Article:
Health Care and Good Deaths

Today, being the Sunday closest to the feast Day of St. Luke, is celebrated as Health Care Sunday in certain churches (I'm endebted to my friend and colleague Derek Johnston for the St. Luke's Day factoid). However, my thoughts about health care are currently coloured by a number of factors:

  • My participation this week in a major consultation among hospital staff in our Health Trust about the future of Palliative Care.
  • The controversial death, by assisted suicide of paraplegic rugby player Daniel James.
  • The death of a "parishioner" last night in the local Marie Curie Hospice.
  • My continuing ministry to a lady who is visibly fading before our eyes and yet who still seeks to minister to others through prayer.
  • The fact that today is the anniversary of my own mother's death 17 years ago.
Death is, as Benjamin Franklin pointed out, together with taxes, one of life's unnegotiables, yet we live in a death-denying, if not defying, society. We do all that we can to avert it, or divert our eyes from it. We have an entire cosmetics and "health-food" industry founded upon this futile task, and, I believe, we have a health service that has bought into this culture, hook, line and sinker, with totally unnecessary and illconcieved procedures being carried out on people for no appreciable improvement in their quality of life, even if they, occasionally increase the quantity of that life spent on this planet.

I think there are two reasons for this. First that death is seen as the ultimate failure by some medical practicioners. Second that some surgeons and doctors live in very real fear of litigation by some distraught next of kin who believes that medical professionals ARE God (as opposed to just acting as if they are) and can prolong life indefinitely.

Having seen the results of such procedures I am going to prepare a card to hang around my neck when I get to a certain age... It will say, in 6 inch high letters "Don't you dare come near me with a scalpel!"

Someone once said, "Old age isn't so bad, when you consider the alternative."
Speaking as a Christian and someone who visits old age homes, hospitals and hospices regularly I want to say "Death isn't so bad when you consider the alternative!"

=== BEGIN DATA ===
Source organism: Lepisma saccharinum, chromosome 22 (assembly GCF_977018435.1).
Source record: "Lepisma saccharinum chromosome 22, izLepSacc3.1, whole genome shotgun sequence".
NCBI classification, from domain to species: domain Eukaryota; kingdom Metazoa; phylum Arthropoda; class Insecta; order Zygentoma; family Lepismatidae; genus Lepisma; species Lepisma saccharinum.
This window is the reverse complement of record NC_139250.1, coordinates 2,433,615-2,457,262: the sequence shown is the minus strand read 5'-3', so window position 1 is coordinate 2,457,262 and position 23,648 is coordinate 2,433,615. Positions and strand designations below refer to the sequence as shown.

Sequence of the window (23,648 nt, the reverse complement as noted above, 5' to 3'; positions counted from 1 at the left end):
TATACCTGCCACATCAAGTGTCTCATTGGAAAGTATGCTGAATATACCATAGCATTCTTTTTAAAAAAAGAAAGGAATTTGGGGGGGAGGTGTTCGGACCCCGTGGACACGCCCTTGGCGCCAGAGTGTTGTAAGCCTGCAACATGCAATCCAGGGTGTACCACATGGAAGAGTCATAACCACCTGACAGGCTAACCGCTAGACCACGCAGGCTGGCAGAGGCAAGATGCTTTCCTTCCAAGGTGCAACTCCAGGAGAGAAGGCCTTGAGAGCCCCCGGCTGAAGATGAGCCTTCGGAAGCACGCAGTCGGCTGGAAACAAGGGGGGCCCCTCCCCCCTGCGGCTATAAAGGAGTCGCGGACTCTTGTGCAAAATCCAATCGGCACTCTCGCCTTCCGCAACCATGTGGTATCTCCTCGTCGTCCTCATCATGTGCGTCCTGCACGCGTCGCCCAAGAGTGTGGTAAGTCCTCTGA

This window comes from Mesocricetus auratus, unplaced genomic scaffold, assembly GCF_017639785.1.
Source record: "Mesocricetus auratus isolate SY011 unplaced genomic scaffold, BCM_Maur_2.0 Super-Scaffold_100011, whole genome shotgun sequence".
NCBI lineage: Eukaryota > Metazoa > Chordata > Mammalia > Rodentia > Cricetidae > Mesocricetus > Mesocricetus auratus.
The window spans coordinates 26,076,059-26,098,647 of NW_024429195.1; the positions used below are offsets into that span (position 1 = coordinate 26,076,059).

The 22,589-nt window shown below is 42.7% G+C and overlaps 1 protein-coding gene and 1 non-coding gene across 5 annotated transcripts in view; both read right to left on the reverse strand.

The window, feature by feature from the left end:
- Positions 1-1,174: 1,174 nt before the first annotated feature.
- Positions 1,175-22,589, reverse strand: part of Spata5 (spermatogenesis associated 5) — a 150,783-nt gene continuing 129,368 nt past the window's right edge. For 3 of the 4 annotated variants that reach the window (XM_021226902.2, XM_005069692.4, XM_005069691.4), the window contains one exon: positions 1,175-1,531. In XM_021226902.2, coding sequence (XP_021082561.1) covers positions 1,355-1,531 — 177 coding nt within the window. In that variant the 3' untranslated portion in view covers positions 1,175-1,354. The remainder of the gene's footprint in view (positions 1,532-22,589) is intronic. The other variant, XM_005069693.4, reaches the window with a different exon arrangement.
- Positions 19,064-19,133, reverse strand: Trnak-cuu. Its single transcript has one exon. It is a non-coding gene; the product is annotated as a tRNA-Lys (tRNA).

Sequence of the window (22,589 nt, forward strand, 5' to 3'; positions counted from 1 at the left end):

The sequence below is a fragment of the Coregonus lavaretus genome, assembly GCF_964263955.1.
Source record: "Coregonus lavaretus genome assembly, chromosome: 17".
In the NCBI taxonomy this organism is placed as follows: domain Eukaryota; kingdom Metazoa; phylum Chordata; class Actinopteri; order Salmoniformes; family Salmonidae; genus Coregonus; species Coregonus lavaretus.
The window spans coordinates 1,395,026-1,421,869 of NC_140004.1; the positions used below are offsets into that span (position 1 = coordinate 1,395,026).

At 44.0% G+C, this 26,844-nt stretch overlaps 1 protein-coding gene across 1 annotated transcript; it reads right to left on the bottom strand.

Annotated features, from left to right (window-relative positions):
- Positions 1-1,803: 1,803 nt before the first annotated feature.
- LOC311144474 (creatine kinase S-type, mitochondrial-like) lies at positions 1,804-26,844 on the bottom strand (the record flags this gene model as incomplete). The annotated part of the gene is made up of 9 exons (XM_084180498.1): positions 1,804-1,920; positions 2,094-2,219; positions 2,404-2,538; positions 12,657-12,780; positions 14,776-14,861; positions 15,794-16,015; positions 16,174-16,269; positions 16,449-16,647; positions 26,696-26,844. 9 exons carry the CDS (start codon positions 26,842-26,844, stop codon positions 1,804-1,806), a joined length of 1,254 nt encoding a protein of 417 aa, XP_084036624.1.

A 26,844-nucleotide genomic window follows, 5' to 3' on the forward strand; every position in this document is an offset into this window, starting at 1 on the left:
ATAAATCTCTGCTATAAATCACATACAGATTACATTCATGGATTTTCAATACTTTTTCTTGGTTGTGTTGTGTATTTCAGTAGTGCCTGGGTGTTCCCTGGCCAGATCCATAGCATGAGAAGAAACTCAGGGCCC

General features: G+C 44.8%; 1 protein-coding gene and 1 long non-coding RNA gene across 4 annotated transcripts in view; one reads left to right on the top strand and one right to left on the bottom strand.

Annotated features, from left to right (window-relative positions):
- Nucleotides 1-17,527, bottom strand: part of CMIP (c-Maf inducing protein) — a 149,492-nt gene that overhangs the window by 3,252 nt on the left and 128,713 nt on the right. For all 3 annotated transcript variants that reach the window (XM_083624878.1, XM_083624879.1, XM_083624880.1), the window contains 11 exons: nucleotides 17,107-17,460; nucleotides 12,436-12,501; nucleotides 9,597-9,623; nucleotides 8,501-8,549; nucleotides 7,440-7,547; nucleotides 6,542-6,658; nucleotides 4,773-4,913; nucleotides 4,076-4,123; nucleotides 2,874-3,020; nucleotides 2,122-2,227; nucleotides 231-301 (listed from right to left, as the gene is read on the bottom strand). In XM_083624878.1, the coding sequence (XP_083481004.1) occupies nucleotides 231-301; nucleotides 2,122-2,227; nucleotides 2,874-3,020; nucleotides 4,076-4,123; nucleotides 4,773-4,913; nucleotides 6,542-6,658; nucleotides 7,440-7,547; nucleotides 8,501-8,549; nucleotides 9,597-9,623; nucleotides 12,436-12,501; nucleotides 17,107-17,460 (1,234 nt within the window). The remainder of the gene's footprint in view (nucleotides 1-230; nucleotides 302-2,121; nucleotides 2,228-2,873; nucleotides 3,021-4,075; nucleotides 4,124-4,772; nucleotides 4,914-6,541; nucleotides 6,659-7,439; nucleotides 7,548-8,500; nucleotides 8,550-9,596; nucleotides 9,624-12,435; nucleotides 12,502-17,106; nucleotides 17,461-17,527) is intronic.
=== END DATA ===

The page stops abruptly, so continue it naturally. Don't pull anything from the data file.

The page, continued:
And I would agree with Tony Benn's mother, who is reputed to have told him: 'Death is God's last and kindest gift.'
This, however, must be held in tension with the tradition in Christianity which sees death as an enemy to be defeated (Corinthians 15: 6; II Timothy 1: 10). It is... and it has been. It is the enemy of life and love... Anyone who has lost someone close to them will affirm that... But it has been defeated through Christ and his resurrection and one day we will experience the full extent of that victory...

Until then, however, the balance of life and death continues. The purpose of health care should be to support life... but not always to stave off death. Sometimes a good death opens a way to a healing that is not possible in this world.

Does this mean that I am supportive of active euthanasia, to use the Greek for "good death", but which means much more than the phrase used casually at the consultation on palliative care this week? No... I'm not... In the same way that I am not supportive of abortion... Capital punishment... or War. I am unashamedly pro-life. But then, most people are... I would, however, in ALL of the above, never say never... Because whilst I do not believe in a sliding scale of sins, I do believe that there can sometimes be a choice to be made between a greater and a lesser evil.

So I'm not going to pontificate about the choice of Daniel James to ask his parents to end his life. I am saddened that he was in such a place spiritually or psychologically where that seemed the only way out... and I do hope that his parents, forced to make a devastating choice themselves, are not further traumatised by facing prosecution.

My mother effectively took her own life. Not through active suicide. But through deliberately choosing to ignore the advice and prescribed treatment of specialists and keeping the seriousness of her emphysema from the rest of the family. She had seen other family members go through the treatment required to maintain life for a few extra years and had effectively decided that she couldn't face it. So she didn't... And the first flu she took killed her.

Is she any more likely to be in a place of blessed wholeness now than Daniel James? Or less likely than someone who didn't know about their condition?

Ideally I want to live until I die... Really live. Even if I do face significant health challenges in the future I hope I can buy into the current spin of the hospice and cancer-treatment sectors, that "We do not die from cancer... we live with it." But if my capacity for an action-packed life diminishes with time, I hope that I recieve the sort of health care that isn't just about prolonging life, but about enhancing, if not hastening the experience of death, if not for me (and I AM a coward of the Woody Allen "I'm not afraid of death, I just don't want to be there when it happens"-type), certainly for any loved ones who might have to go through it with me.

In this I am most inspired by the lady I am currently ministering to in a local nursing home. As I have repeatedly stated, on this blog and elsewhere... I often go to minister to her and find that she, weak as she is, ministers more to me.

May I live my whole life as one prepared, and who helps others to prepare, for death.


Mr. Moo said…
Beautiful writing, thank you David.
Anonymous said…
wonder what is it in the ether that has us writing on the same issues at the same time?

thanks david

Popular posts from this blog

A Woman of no Distinction

A Psalm for Sunday: Praise to the Lord who Listens...

I am the True Vine